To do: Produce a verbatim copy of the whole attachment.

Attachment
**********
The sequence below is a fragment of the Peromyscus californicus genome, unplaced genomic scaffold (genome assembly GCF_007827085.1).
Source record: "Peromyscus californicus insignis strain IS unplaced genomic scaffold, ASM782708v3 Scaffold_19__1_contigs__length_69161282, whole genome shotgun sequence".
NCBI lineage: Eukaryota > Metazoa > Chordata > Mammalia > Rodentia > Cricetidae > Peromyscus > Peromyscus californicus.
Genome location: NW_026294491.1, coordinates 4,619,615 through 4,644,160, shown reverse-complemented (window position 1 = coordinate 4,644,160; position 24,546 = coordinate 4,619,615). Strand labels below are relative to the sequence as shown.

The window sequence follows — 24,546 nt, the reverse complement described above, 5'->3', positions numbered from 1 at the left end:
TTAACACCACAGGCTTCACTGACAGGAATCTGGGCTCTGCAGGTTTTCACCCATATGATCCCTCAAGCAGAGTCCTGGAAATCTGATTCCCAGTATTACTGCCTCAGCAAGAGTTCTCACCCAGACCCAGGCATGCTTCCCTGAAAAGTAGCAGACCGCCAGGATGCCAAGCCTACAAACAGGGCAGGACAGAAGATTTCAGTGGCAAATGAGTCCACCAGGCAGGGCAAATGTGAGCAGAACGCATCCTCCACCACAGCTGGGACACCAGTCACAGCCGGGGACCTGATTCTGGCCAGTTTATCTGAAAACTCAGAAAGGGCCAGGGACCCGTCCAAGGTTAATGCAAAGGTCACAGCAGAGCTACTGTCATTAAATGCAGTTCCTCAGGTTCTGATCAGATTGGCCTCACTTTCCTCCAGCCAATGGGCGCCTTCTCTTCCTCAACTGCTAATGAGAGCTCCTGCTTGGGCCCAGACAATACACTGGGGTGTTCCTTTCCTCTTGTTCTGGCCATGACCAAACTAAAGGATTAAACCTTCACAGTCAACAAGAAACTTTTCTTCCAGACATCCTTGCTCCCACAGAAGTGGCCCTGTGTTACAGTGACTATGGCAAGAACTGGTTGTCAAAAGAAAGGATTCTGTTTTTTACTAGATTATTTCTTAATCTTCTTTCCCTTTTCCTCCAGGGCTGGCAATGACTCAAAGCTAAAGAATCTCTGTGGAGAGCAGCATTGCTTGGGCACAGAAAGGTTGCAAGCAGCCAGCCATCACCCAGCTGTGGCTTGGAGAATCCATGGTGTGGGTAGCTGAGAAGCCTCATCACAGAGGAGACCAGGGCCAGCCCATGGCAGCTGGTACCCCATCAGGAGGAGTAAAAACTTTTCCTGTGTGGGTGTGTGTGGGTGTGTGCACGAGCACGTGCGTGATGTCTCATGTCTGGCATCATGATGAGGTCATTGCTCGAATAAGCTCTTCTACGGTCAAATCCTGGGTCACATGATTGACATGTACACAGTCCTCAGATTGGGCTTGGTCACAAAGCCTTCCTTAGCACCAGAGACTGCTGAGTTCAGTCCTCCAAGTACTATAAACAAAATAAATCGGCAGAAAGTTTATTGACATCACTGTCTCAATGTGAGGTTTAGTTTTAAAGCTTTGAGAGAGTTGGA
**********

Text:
The sequence below is a fragment of the Peromyscus californicus genome, unplaced genomic scaffold (genome assembly GCF_007827085.1).
Source record: "Peromyscus californicus insignis strain IS unplaced genomic scaffold, ASM782708v3 Scaffold_19__1_contigs__length_69161282, whole genome shotgun sequence".
NCBI lineage: Eukaryota > Metazoa > Chordata > Mammalia > Rodentia > Cricetidae > Peromyscus > Peromyscus californicus.
Genome location: NW_026294491.1, coordinates 4,619,615 through 4,644,160, shown reverse-complemented (window position 1 = coordinate 4,644,160; position 24,546 = coordinate 4,619,615). Strand labels below are relative to the sequence as shown.

The window sequence follows — 24,546 nt, the reverse complement described above, 5'->3', positions numbered from 1 at the left end:
TTAACACCACAGGCTTCACTGACAGGAATCTGGGCTCTGCAGGTTTTCACCCATATGATCCCTCAAGCAGAGTCCTGGAAATCTGATTCCCAGTATTACTGCCTCAGCAAGAGTTCTCACCCAGACCCAGGCATGCTTCCCTGAAAAGTAGCAGACCGCCAGGATGCCAAGCCTACAAACAGGGCAGGACAGAAGATTTCAGTGGCAAATGAGTCCACCAGGCAGGGCAAATGTGAGCAGAACGCATCCTCCACCACAGCTGGGACACCAGTCACAGCCGGGGACCTGATTCTGGCCAGTTTATCTGAAAACTCAGAAAGGGCCAGGGACCCGTCCAAGGTTAATGCAAAGGTCACAGCAGAGCTACTGTCATTAAATGCAGTTCCTCAGGTTCTGATCAGATTGGCCTCACTTTCCTCCAGCCAATGGGCGCCTTCTCTTCCTCAACTGCTAATGAGAGCTCCTGCTTGGGCCCAGACAATACACTGGGGTGTTCCTTTCCTCTTGTTCTGGCCATGACCAAACTAAAGGATTAAACCTTCACAGTCAACAAGAAACTTTTCTTCCAGACATCCTTGCTCCCACAGAAGTGGCCCTGTGTTACAGTGACTATGGCAAGAACTGGTTGTCAAAAGAAAGGATTCTGTTTTTTACTAGATTATTTCTTAATCTTCTTTCCCTTTTCCTCCAGGGCTGGCAATGACTCAAAGCTAAAGAATCTCTGTGGAGAGCAGCATTGCTTGGGCACAGAAAGGTTGCAAGCAGCCAGCCATCACCCAGCTGTGGCTTGGAGAATCCATGGTGTGGGTAGCTGAGAAGCCTCATCACAGAGGAGACCAGGGCCAGCCCATGGCAGCTGGTACCCCATCAGGAGGAGTAAAAACTTTTCCTGTGTGGGTGTGTGTGGGTGTGTGCACGAGCACGTGCGTGATGTCTCATGTCTGGCATCATGATGAGGTCATTGCTCGAATAAGCTCTTCTACGGTCAAATCCTGGGTCACATGATTGACATGTACACAGTCCTCAGATTGGGCTTGGTCACAAAGCCTTCCTTAGCACCAGAGACTGCTGAGTTCAGTCCTCCAAGTACTATAAACAAAATAAATCGGCAGAAAGTTTATTGACATCACTGTCTCAATGTGAGGTTTAGTTTTAAAGCTTTGAGAGAGTTGGA